Sloe gin: the harvest

It’s an annual tradition for me and the 13 year old to venture out into the wilderness to collect sloe berries for the Christmas gin. We’d been told of a new location where apparently the hedgerow was bursting at the seams with them.

The first time we went, we made absolutely sure that we were picking sloes, and not some ‘berry of death’ (might make an interesting conversation piece, but we wouldn’t be invited back again). Sloes are a bit like miniature plums, but slightly smaller than a marble. They’re purple, with a cloudy skin, and a small stone inside. Some say not to pick them until October/November, but we’ve found that by then they have either been eaten by the birds or picked already. Get the ones higher up – they will be riper as they have had more sun.

So there we were, in the idyllic Leicestershire countryside with the canal running through, and you could almost imagine someone in a field somewhere drinking ‘lashings of ginger beer’. It soon became apparent that our  informant was indeed correct: there were LOADS of sloes around!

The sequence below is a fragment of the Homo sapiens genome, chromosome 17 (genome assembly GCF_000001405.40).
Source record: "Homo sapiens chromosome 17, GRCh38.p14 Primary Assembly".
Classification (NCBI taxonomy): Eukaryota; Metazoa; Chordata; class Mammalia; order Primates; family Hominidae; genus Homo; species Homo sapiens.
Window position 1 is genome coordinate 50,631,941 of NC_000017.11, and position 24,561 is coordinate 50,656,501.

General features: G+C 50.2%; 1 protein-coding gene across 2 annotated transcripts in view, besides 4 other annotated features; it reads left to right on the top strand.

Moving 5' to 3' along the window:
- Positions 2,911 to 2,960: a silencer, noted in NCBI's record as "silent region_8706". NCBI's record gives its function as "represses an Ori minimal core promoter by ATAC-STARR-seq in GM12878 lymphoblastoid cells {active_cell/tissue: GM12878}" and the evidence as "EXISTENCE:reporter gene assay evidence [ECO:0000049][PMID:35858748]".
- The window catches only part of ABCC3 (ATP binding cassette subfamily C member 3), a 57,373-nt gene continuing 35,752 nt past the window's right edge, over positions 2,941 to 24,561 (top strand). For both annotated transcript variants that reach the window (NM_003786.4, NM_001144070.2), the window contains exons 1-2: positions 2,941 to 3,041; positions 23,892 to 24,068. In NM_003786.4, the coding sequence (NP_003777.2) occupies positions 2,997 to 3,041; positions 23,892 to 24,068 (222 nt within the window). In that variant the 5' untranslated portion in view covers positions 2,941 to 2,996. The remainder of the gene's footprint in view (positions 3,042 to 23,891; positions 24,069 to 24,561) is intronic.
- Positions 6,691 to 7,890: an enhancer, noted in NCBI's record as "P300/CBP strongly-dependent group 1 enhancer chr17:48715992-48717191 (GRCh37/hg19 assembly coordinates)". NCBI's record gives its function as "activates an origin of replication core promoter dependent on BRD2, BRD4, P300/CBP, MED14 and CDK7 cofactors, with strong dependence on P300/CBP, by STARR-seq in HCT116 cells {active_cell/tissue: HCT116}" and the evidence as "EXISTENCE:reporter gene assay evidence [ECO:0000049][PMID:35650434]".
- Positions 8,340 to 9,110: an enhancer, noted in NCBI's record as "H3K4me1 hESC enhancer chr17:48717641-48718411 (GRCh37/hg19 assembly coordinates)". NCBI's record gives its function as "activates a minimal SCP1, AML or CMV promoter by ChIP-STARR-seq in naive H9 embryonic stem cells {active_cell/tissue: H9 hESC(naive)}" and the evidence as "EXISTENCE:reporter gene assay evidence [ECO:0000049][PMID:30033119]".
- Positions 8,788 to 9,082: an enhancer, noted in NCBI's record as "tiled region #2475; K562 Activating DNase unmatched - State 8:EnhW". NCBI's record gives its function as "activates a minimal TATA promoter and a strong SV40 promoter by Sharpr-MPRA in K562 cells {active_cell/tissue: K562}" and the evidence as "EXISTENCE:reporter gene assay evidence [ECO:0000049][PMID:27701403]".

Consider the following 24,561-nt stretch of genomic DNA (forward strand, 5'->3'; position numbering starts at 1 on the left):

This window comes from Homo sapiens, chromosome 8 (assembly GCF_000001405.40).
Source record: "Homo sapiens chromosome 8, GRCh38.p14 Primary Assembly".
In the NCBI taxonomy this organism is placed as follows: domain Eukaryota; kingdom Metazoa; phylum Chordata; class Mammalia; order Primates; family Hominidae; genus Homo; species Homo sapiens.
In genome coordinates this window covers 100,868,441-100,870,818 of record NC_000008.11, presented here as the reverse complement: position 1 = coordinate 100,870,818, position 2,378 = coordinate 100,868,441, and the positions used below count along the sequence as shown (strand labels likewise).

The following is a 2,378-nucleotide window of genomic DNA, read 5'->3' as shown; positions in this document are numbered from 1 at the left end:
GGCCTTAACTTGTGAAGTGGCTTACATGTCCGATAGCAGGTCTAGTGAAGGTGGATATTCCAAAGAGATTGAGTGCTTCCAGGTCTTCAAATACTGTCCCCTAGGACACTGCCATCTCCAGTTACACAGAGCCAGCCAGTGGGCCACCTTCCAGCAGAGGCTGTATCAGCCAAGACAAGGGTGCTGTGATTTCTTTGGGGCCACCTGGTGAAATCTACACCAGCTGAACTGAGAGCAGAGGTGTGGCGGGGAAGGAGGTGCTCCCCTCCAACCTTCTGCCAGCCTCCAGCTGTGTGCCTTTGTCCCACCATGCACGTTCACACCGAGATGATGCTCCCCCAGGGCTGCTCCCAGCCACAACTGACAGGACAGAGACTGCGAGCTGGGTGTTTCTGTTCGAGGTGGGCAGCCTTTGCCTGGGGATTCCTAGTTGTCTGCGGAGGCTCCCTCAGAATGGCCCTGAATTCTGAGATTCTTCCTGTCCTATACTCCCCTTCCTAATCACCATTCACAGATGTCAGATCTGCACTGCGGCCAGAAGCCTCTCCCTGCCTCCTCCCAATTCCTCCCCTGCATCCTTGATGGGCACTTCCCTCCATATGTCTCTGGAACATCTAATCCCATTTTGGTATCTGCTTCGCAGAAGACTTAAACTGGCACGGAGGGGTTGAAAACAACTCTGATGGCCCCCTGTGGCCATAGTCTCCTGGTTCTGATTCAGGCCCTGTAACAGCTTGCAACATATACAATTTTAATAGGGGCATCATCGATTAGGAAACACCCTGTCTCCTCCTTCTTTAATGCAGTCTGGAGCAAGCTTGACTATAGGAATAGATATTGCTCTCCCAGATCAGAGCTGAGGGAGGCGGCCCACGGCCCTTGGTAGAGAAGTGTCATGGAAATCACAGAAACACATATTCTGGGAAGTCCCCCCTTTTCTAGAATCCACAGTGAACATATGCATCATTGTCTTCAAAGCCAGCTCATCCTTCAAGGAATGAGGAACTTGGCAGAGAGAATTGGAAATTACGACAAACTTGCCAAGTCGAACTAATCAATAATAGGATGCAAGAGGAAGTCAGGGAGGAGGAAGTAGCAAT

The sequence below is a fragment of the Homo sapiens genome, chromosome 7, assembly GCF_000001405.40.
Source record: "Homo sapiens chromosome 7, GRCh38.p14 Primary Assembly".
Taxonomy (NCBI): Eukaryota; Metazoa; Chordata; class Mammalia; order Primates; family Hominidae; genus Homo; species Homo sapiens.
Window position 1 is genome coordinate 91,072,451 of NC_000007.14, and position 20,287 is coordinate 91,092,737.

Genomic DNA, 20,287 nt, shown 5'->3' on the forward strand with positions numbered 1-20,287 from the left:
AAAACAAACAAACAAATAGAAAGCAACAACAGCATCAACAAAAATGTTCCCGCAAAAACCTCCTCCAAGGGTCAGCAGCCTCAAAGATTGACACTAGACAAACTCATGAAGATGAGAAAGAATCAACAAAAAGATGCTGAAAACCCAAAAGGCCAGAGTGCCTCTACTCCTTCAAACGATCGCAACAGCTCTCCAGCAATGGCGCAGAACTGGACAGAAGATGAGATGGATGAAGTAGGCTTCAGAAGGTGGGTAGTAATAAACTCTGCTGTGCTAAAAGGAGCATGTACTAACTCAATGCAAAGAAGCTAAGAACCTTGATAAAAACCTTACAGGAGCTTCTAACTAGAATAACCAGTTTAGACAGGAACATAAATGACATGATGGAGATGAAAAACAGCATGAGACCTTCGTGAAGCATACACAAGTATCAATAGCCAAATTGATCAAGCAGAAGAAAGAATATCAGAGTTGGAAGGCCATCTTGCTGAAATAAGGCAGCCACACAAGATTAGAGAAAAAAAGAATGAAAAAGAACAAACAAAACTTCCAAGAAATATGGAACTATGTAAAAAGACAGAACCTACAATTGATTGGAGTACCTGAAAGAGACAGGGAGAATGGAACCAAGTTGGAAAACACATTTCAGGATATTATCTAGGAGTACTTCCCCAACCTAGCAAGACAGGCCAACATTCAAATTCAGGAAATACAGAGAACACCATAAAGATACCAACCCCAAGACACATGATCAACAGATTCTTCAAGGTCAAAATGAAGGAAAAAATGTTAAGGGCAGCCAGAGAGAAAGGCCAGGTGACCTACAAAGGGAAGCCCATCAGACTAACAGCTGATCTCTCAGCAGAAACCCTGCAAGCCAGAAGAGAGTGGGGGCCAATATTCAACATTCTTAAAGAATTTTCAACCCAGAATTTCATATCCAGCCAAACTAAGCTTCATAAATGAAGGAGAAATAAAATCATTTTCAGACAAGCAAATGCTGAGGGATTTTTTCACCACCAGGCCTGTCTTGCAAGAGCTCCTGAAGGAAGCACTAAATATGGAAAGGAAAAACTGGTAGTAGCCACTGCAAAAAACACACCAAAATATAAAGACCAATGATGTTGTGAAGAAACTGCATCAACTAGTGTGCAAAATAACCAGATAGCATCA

Our bountiful harvest of sloes

But peace was to be shattered. In a neighbouring farm, we thought someone was teaching someone else how to drive a tractor. We heard, “turn the wheel,” then a slightly more panicked, “turn the wheel,” then a truly ear-shattering, “TURN THE F****KING WHEEL!” Bemused at who could be making such a racket, we dashed up the lane to have a look.

Turned out that the shouter was actually in the digger scoop of a tractor, trying to do some work on a barn roof. Someone else was trying to get him there without much success….
Related posts:

Sloe gin in 5 easy steps

Sloe gin: the sticky end

 

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One thought on “Sloe gin: the harvest

  1. Pingback: Sloe gin – the sticky end | chooksandroots

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